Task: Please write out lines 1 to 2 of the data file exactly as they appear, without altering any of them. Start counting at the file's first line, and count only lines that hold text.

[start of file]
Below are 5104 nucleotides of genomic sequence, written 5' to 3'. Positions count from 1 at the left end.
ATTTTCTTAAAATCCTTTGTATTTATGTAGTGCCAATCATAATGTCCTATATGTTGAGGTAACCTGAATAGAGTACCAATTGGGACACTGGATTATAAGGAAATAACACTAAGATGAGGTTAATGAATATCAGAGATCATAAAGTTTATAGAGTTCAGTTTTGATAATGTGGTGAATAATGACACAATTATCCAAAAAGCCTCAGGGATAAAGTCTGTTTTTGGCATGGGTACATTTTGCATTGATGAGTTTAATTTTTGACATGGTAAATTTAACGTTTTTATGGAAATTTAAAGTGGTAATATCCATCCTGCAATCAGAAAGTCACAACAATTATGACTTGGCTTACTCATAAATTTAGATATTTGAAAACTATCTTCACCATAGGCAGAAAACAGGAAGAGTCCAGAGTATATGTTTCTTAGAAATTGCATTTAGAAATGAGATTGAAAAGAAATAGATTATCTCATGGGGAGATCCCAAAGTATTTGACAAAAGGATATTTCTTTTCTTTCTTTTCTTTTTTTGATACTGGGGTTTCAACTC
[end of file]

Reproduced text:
Below are 5104 nucleotides of genomic sequence, written 5' to 3'. Positions count from 1 at the left end.
ATTTTCTTAAAATCCTTTGTATTTATGTAGTGCCAATCATAATGTCCTATATGTTGAGGTAACCTGAATAGAGTACCAATTGGGACACTGGATTATAAGGAAATAACACTAAGATGAGGTTAATGAATATCAGAGATCATAAAGTTTATAGAGTTCAGTTTTGATAATGTGGTGAATAATGACACAATTATCCAAAAAGCCTCAGGGATAAAGTCTGTTTTTGGCATGGGTACATTTTGCATTGATGAGTTTAATTTTTGACATGGTAAATTTAACGTTTTTATGGAAATTTAAAGTGGTAATATCCATCCTGCAATCAGAAAGTCACAACAATTATGACTTGGCTTACTCATAAATTTAGATATTTGAAAACTATCTTCACCATAGGCAGAAAACAGGAAGAGTCCAGAGTATATGTTTCTTAGAAATTGCATTTAGAAATGAGATTGAAAAGAAATAGATTATCTCATGGGGAGATCCCAAAGTATTTGACAAAAGGATATTTCTTTTCTTTCTTTTCTTTTTTTGATACTGGGGTTTCAACTC